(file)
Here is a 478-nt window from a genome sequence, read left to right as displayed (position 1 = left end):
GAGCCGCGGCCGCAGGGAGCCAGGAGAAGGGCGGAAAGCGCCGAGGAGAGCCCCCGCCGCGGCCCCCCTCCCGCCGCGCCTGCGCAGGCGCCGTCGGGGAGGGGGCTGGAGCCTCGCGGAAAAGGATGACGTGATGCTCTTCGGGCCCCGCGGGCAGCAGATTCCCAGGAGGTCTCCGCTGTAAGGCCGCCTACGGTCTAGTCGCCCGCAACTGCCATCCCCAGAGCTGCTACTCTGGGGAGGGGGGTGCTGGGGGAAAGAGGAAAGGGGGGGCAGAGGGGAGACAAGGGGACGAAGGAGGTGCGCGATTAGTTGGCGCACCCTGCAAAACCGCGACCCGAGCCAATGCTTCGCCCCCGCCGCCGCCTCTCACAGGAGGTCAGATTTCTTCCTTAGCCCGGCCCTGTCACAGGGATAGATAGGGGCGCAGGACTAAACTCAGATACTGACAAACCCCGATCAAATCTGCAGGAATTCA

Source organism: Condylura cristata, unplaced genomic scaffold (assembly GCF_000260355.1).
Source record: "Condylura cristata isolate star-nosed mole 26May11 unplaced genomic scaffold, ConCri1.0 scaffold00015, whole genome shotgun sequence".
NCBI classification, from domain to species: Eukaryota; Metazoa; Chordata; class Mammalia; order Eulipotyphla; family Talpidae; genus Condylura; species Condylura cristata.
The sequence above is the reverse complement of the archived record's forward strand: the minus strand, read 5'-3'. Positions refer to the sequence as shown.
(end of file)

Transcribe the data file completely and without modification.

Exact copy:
Here is a 478-nt window from a genome sequence, read left to right as displayed (position 1 = left end):
GAGCCGCGGCCGCAGGGAGCCAGGAGAAGGGCGGAAAGCGCCGAGGAGAGCCCCCGCCGCGGCCCCCCTCCCGCCGCGCCTGCGCAGGCGCCGTCGGGGAGGGGGCTGGAGCCTCGCGGAAAAGGATGACGTGATGCTCTTCGGGCCCCGCGGGCAGCAGATTCCCAGGAGGTCTCCGCTGTAAGGCCGCCTACGGTCTAGTCGCCCGCAACTGCCATCCCCAGAGCTGCTACTCTGGGGAGGGGGGTGCTGGGGGAAAGAGGAAAGGGGGGGCAGAGGGGAGACAAGGGGACGAAGGAGGTGCGCGATTAGTTGGCGCACCCTGCAAAACCGCGACCCGAGCCAATGCTTCGCCCCCGCCGCCGCCTCTCACAGGAGGTCAGATTTCTTCCTTAGCCCGGCCCTGTCACAGGGATAGATAGGGGCGCAGGACTAAACTCAGATACTGACAAACCCCGATCAAATCTGCAGGAATTCA

Source organism: Condylura cristata, unplaced genomic scaffold (assembly GCF_000260355.1).
Source record: "Condylura cristata isolate star-nosed mole 26May11 unplaced genomic scaffold, ConCri1.0 scaffold00015, whole genome shotgun sequence".
NCBI classification, from domain to species: Eukaryota; Metazoa; Chordata; class Mammalia; order Eulipotyphla; family Talpidae; genus Condylura; species Condylura cristata.
The sequence above is the reverse complement of the archived record's forward strand: the minus strand, read 5'-3'. Positions refer to the sequence as shown.